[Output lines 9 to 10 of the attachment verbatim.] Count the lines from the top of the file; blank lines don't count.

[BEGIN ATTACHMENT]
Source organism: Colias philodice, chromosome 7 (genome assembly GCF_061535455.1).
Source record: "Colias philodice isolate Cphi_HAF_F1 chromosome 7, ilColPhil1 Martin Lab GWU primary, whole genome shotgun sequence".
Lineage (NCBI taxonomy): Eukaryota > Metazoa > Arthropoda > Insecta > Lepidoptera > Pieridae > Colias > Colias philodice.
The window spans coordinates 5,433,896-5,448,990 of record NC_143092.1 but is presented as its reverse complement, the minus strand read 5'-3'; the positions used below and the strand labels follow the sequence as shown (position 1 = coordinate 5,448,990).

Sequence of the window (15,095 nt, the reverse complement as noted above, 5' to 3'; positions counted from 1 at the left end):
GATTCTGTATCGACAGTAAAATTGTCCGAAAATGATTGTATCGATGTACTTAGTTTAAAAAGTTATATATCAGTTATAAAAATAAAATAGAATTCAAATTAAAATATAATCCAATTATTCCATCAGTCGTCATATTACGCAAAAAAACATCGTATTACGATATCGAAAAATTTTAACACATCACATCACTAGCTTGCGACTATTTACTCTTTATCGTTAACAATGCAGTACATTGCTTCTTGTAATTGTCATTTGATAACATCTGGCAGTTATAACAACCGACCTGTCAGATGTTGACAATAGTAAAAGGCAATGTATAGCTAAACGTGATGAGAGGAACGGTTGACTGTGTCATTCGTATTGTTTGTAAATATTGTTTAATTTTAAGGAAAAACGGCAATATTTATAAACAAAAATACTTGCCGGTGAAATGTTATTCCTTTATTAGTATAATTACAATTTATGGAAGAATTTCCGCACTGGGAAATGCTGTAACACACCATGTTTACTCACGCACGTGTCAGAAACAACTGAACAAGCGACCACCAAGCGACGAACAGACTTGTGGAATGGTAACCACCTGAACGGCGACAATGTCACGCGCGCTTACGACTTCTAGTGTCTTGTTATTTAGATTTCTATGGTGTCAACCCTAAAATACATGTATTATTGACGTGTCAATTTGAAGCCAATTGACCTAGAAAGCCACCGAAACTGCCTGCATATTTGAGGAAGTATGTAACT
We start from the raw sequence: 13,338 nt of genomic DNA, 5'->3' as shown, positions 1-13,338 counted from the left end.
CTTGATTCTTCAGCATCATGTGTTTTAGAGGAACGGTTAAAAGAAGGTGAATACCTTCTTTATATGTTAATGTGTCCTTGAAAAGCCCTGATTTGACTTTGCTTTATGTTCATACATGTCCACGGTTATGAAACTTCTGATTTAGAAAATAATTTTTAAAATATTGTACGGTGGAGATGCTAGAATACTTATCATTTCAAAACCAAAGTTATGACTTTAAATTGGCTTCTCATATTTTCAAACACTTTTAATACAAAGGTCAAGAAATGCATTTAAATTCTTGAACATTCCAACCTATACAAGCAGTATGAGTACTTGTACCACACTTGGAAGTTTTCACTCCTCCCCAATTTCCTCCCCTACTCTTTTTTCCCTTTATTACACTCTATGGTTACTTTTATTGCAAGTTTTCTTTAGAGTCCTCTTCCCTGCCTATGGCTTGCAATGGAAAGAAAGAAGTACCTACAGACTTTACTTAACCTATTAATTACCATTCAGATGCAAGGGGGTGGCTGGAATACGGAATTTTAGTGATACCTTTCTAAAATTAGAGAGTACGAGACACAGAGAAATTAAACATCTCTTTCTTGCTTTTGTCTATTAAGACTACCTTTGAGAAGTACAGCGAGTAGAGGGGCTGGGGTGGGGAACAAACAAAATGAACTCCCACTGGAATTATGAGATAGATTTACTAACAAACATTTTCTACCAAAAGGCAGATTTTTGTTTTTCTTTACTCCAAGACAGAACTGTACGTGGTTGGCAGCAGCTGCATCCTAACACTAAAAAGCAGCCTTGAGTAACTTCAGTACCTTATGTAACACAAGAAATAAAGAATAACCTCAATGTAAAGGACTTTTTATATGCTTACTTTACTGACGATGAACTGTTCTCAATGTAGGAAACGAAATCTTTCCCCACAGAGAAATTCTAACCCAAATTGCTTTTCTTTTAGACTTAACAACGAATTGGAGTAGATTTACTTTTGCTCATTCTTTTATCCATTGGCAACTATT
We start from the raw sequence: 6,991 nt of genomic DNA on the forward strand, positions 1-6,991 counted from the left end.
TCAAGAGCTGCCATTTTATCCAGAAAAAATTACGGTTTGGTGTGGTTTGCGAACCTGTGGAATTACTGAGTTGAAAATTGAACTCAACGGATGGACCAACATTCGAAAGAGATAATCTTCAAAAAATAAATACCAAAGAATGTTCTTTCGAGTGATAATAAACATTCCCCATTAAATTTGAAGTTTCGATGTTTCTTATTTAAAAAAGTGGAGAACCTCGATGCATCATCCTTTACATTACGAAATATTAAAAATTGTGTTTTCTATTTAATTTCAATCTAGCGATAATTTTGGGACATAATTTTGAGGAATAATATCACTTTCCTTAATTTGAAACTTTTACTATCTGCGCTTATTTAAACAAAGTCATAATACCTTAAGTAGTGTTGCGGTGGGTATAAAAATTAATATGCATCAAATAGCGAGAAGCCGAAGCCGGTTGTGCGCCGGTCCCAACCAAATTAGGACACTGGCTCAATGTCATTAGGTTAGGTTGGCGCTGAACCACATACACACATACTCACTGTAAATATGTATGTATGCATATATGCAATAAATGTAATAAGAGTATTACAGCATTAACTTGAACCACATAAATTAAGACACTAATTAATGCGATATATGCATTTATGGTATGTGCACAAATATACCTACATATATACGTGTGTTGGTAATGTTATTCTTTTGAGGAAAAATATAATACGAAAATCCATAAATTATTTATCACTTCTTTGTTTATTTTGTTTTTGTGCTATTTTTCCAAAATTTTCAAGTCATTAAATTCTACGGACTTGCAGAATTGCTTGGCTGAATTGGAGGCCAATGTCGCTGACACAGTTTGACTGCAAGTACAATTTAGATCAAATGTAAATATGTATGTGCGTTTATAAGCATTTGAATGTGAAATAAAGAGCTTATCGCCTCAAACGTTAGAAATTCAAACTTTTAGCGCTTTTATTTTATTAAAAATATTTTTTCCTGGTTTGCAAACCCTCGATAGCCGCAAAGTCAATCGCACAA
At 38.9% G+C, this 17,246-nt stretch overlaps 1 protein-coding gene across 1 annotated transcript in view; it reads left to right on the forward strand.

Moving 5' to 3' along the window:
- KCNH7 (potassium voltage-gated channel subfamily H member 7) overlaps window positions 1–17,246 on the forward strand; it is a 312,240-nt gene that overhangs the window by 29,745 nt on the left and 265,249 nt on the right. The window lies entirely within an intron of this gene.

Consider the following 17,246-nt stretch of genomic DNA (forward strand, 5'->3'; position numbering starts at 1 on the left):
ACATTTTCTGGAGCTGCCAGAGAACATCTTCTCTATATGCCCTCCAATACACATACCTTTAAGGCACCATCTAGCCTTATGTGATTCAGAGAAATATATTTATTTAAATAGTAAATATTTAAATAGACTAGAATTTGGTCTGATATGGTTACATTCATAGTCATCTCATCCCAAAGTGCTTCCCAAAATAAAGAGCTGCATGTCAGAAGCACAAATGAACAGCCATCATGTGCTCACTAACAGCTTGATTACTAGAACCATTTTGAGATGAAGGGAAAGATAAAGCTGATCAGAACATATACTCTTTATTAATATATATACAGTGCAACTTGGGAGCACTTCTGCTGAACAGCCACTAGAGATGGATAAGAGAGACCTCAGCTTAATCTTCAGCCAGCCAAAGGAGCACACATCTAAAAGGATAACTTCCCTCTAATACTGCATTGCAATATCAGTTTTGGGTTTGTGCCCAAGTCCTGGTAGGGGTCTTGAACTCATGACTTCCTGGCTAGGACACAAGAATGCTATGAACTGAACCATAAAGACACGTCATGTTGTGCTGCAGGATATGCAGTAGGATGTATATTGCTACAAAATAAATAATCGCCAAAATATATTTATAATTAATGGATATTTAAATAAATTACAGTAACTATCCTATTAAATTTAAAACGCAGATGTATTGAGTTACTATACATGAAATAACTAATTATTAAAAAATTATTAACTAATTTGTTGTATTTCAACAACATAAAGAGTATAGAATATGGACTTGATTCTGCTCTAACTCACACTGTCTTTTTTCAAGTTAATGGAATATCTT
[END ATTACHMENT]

We start from the raw sequence: 6,991 nt of genomic DNA on the forward strand, positions 1-6,991 counted from the left end.
TCAAGAGCTGCCATTTTATCCAGAAAAAATTACGGTTTGGTGTGGTTTGCGAACCTGTGGAATTACTGAGTTGAAAATTGAACTCAACGGATGGACCAACATTCGAAAGAGATAATCTTCAAAAAATAAATACCAAAGAATGTTCTTTCGAGTGATAATAAACATTCCCCATTAAATTTGAAGTTTCGATGTTTCTTATTTAAAAAAGTGGAGAACCTCGATGCATCATCCTTTACATTACGAAATATTAAAAATTGTGTTTTCTATTTAATTTCAATCTAGCGATAATTTTGGGACATAATTTTGAGGAATAATATCACTTTCCTTAATTTGAAACTTTTACTATCTGCGCTTATTTAAACAAAGTCATAATACCTTAAGTAGTGTTGCGGTGGGTATAAAAATTAATATGCATCAAATAGCGAGAAGCCGAAGCCGGTTGTGCGCCGGTCCCAACCAAATTAGGACACTGGCTCAATGTCATTAGGTTAGGTTGGCGCTGAACCACATACACACATACTCACTGTAAATATGTATGTATGCATATATGCAATAAATGTAATAAGAGTATTACAGCATTAACTTGAACCACATAAATTAAGACACTAATTAATGCGATATATGCATTTATGGTATGTGCACAAATATACCTACATATATACGTGTGTTGGTAATGTTATTCTTTTGAGGAAAAATATAATACGAAAATCCATAAATTATTTATCACTTCTTTGTTTATTTTGTTTTTGTGCTATTTTTCCAAAATTTTCAAGTCATTAAATTCTACGGACTTGCAGAATTGCTTGGCTGAATTGGAGGCCAATGTCGCTGACACAGTTTGACTGCAAGTACAATTTAGATCAAATGTAAATATGTATGTGCGTTTATAAGCATTTGAATGTGAAATAAAGAGCTTATCGCCTCAAACGTTAGAAATTCAAACTTTTAGCGCTTTTATTTTATTAAAAATATTTTTTCCTGGTTTGCAAACCCTCGATAGCCGCAAAGTCAATCGCACAA